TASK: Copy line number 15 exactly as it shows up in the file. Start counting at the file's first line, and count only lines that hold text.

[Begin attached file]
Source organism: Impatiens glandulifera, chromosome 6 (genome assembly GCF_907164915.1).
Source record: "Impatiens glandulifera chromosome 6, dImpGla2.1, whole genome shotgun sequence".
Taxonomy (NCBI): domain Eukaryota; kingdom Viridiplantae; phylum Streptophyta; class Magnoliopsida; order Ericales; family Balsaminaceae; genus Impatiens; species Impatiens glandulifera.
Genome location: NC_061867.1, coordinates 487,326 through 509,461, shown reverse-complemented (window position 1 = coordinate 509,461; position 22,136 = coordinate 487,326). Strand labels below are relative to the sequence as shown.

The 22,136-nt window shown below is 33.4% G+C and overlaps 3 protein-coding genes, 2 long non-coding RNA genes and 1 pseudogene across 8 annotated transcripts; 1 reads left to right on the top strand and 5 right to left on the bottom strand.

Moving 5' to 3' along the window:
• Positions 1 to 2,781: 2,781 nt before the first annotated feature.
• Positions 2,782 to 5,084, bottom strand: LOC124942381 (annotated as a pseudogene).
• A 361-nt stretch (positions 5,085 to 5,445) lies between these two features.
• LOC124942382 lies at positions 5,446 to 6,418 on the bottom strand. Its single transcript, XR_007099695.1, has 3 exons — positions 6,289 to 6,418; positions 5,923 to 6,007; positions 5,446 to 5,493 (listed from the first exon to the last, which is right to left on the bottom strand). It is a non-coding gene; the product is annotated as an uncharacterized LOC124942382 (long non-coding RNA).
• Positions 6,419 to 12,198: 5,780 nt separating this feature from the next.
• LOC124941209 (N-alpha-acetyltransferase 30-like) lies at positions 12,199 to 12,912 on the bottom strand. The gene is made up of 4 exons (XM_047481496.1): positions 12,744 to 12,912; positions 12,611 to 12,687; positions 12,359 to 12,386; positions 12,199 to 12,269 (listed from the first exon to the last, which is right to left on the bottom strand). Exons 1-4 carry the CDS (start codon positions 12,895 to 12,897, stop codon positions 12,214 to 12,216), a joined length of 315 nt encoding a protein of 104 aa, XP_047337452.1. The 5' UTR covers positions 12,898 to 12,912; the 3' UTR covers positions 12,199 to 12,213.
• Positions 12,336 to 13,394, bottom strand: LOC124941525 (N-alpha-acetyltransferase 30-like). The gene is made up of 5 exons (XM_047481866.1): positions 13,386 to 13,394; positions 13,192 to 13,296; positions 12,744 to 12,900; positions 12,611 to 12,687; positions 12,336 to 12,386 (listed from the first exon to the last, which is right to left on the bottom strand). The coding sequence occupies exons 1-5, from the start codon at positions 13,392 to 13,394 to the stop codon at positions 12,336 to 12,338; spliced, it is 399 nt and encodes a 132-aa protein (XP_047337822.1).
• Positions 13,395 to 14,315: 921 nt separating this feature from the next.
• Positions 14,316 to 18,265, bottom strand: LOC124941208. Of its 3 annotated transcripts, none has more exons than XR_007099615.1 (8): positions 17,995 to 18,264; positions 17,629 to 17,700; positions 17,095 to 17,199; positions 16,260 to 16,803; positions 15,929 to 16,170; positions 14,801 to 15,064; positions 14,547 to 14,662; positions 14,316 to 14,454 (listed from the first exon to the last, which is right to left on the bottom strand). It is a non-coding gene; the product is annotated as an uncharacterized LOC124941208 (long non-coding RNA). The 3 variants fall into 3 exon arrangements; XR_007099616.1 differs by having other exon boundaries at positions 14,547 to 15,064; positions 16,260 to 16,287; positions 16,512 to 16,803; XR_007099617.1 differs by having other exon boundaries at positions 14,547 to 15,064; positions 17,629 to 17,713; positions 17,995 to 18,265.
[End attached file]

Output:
• Positions 14,316 to 18,265, bottom strand: LOC124941208. Of its 3 annotated transcripts, none has more exons than XR_007099615.1 (8): positions 17,995 to 18,264; positions 17,629 to 17,700; positions 17,095 to 17,199; positions 16,260 to 16,803; positions 15,929 to 16,170; positions 14,801 to 15,064; positions 14,547 to 14,662; positions 14,316 to 14,454 (listed from the first exon to the last, which is right to left on the bottom strand). It is a non-coding gene; the product is annotated as an uncharacterized LOC124941208 (long non-coding RNA). The 3 variants fall into 3 exon arrangements; XR_007099616.1 differs by having other exon boundaries at positions 14,547 to 15,064; positions 16,260 to 16,287; positions 16,512 to 16,803; XR_007099617.1 differs by having other exon boundaries at positions 14,547 to 15,064; positions 17,629 to 17,713; positions 17,995 to 18,265.